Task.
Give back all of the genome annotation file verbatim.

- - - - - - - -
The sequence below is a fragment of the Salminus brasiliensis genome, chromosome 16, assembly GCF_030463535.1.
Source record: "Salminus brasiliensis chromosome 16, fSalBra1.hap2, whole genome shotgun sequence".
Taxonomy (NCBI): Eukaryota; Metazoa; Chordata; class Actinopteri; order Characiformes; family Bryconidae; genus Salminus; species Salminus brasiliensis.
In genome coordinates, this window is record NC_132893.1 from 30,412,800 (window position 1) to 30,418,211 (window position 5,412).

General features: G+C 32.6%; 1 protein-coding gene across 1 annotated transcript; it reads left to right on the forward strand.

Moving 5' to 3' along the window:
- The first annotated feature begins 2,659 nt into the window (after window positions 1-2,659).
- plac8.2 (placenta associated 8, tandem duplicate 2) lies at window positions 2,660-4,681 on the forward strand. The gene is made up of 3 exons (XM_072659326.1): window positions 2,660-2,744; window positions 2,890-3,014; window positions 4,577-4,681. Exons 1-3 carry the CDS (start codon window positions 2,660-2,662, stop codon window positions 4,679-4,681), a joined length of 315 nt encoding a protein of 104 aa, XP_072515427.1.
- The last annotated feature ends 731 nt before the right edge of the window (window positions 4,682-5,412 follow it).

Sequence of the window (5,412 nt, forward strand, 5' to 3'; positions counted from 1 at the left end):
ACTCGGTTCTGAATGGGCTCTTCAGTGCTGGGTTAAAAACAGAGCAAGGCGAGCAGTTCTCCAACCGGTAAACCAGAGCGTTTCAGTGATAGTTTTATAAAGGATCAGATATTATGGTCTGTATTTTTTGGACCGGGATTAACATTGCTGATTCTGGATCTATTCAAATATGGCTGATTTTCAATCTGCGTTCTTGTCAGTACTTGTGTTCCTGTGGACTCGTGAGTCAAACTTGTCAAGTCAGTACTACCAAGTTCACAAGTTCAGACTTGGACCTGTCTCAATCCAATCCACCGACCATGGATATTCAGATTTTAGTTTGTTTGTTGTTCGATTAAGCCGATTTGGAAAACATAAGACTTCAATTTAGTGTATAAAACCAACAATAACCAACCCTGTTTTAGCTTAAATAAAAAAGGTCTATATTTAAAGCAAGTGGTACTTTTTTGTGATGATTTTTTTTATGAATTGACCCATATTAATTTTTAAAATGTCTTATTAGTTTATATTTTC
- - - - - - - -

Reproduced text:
The sequence below is a fragment of the Salminus brasiliensis genome, chromosome 16, assembly GCF_030463535.1.
Source record: "Salminus brasiliensis chromosome 16, fSalBra1.hap2, whole genome shotgun sequence".
Taxonomy (NCBI): Eukaryota; Metazoa; Chordata; class Actinopteri; order Characiformes; family Bryconidae; genus Salminus; species Salminus brasiliensis.
In genome coordinates, this window is record NC_132893.1 from 30,412,800 (window position 1) to 30,418,211 (window position 5,412).

General features: G+C 32.6%; 1 protein-coding gene across 1 annotated transcript; it reads left to right on the forward strand.

Moving 5' to 3' along the window:
- The first annotated feature begins 2,659 nt into the window (after window positions 1-2,659).
- plac8.2 (placenta associated 8, tandem duplicate 2) lies at window positions 2,660-4,681 on the forward strand. The gene is made up of 3 exons (XM_072659326.1): window positions 2,660-2,744; window positions 2,890-3,014; window positions 4,577-4,681. Exons 1-3 carry the CDS (start codon window positions 2,660-2,662, stop codon window positions 4,679-4,681), a joined length of 315 nt encoding a protein of 104 aa, XP_072515427.1.
- The last annotated feature ends 731 nt before the right edge of the window (window positions 4,682-5,412 follow it).

Sequence of the window (5,412 nt, forward strand, 5' to 3'; positions counted from 1 at the left end):
ACTCGGTTCTGAATGGGCTCTTCAGTGCTGGGTTAAAAACAGAGCAAGGCGAGCAGTTCTCCAACCGGTAAACCAGAGCGTTTCAGTGATAGTTTTATAAAGGATCAGATATTATGGTCTGTATTTTTTGGACCGGGATTAACATTGCTGATTCTGGATCTATTCAAATATGGCTGATTTTCAATCTGCGTTCTTGTCAGTACTTGTGTTCCTGTGGACTCGTGAGTCAAACTTGTCAAGTCAGTACTACCAAGTTCACAAGTTCAGACTTGGACCTGTCTCAATCCAATCCACCGACCATGGATATTCAGATTTTAGTTTGTTTGTTGTTCGATTAAGCCGATTTGGAAAACATAAGACTTCAATTTAGTGTATAAAACCAACAATAACCAACCCTGTTTTAGCTTAAATAAAAAAGGTCTATATTTAAAGCAAGTGGTACTTTTTTGTGATGATTTTTTTTATGAATTGACCCATATTAATTTTTAAAATGTCTTATTAGTTTATATTTTC